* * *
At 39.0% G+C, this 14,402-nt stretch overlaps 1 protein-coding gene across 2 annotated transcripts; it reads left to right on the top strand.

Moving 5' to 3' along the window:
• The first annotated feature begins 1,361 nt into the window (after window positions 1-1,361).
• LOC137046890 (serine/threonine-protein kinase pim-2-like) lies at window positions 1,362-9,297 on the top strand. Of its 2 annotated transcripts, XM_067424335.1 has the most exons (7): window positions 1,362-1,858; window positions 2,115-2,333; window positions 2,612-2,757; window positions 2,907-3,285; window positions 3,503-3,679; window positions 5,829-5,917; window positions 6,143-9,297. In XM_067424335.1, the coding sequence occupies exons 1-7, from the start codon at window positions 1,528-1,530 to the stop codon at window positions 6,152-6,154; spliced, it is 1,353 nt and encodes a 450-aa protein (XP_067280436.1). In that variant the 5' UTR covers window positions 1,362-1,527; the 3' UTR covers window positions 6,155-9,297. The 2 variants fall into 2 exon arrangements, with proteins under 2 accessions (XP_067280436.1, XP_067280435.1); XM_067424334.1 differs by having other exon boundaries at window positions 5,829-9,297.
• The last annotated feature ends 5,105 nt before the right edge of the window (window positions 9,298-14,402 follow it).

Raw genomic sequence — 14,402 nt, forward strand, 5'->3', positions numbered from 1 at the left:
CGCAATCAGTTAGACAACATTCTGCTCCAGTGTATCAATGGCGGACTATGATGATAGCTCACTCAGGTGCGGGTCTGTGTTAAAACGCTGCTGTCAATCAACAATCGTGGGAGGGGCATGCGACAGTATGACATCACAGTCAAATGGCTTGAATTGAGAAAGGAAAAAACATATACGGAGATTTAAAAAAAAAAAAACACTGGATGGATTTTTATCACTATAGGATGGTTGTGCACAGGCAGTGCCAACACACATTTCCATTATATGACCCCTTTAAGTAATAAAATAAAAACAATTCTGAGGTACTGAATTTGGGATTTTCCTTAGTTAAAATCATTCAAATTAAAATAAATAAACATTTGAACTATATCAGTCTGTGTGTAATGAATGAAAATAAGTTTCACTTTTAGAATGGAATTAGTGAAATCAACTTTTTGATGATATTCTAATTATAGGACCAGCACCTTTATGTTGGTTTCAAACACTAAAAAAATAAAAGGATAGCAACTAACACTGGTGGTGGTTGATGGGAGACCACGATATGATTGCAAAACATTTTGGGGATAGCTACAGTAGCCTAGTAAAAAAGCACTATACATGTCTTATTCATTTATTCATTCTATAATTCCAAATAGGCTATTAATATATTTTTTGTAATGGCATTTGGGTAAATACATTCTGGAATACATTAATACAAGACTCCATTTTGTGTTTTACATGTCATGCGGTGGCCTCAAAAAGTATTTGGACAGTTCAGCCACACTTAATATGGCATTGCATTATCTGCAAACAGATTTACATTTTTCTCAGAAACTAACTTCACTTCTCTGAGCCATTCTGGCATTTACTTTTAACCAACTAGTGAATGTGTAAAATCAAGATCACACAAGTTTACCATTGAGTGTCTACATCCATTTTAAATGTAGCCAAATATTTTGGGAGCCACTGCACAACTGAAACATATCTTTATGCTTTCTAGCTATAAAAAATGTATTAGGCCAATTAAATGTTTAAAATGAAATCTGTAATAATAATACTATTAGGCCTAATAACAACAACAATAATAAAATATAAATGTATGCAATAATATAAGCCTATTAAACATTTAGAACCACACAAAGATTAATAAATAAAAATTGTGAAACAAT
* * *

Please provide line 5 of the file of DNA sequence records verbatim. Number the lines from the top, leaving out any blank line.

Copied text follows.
• The last annotated feature ends 5,105 nt before the right edge of the window (window positions 9,298-14,402 follow it).